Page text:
Most previously Lise Watier Cosmétiques was majority owned by Imperial Capital, an investment fund out of Ontario that, 9 years ago, purchased an 85% stake in the company in a multi-million dollar deal.
It’s good for the brand story—a local company launched by a woman who became one of the country’s preeminent businesspeople and built the beauty brand from the ground up.
And Watier herself seems pleased that the deal brings the company home, even though she hasn’t been CEO since 2013. Commenting to press about the acquisition, she says, “It’s good news….When we were bought by a group from Toronto, [Ontario,] I was very disappointed that Quebec was not there.”
Products that deliver
Groupe Marcelle didn’t acquire Lise Watier Cosmétiques simply to finesse a good brand story. As Watier explained in a recent interview with Tracey Lindeman for the Montreal Gazette, it’s the products themselves that resonate with consumers and keep the brand competitive after nearly 45 years.
“It’s creativity and quality. I think creativity, because it has to be exciting, it has to be fun. I love to create,” said Watier. “And the quality was a factor. If you buy a product once and you don’t like the quality, you forget about this company. We’re the number-one cosmetic line at Jean Coutu — this is not happening because it’s my name. This is happening because it’s the quality, it’s the creativity, it responds to women’s needs.”
A grand plan
The established beauty brand is a smart addition for Groupe Marcelle, as the cosmetics manufacturer positions itself to compete with top beauty makers around the globe.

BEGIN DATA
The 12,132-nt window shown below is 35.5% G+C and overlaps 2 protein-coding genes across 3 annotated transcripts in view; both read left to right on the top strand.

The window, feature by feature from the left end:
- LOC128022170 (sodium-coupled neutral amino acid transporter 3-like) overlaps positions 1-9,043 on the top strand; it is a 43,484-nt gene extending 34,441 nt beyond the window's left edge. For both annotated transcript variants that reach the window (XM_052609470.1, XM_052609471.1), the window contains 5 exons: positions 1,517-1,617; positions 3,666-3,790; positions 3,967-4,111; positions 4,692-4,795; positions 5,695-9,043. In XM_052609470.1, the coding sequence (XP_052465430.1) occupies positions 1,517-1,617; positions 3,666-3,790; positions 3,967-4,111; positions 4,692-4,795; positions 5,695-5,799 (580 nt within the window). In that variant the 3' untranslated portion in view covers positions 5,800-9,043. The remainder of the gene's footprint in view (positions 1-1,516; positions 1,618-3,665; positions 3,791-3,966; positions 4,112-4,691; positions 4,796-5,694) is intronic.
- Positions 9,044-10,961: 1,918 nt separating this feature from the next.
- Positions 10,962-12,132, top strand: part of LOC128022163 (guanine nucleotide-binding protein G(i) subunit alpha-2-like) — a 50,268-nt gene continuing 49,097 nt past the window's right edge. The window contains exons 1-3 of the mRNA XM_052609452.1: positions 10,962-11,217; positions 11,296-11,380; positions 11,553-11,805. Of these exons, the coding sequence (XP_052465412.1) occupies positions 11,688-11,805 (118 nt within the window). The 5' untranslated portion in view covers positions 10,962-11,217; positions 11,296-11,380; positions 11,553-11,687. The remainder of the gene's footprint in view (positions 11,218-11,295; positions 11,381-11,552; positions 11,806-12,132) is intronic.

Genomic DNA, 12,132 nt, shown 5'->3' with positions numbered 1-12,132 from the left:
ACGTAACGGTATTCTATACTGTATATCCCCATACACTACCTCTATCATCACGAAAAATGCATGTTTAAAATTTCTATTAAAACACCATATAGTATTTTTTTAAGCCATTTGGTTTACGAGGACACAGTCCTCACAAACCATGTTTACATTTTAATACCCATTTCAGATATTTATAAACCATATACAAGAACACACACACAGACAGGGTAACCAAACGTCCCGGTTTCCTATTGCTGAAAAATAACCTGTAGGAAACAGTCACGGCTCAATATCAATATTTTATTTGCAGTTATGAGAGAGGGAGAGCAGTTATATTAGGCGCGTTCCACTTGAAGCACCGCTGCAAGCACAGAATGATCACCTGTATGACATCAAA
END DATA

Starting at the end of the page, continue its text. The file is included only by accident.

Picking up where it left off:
First things first: “Through this transaction, Groupe Marcelle will become the leading Canadian company in the beauty industry,” says David Cape, president of Groupe Marcelle, in a company press release about the acquisition.
And, he affirms, “it brings us one step closer to reaching our ambitious objective of becoming one of the 100 largest global cosmetics manufacturers."
Groupe Marcelle’s acquisition of Lise Watier Cosmétiques was facilitated in part by La Caisse de Dépôt et Placement du Québec, a pension fund management firm. The fund paid Groupe Marcelle $18m for an unspecified stake of its business.
The fund's executives are confident in the investment. "This $18-million investment by la Caisse will bring together two high-quality Québec companies to create a new industry champion," Christian Dubé, executive vice-president of Québec at la Caisse, says in the press release.
"Groupe Marcelle has demonstrated, over the years, its ability to innovate constantly and develop new products. This investment is perfectly aligned with our strategy of furthering the growth of innovative and high-performing companies, while generating attractive returns for our clients," he adds.
No other financial details of the transaction have been disclosed.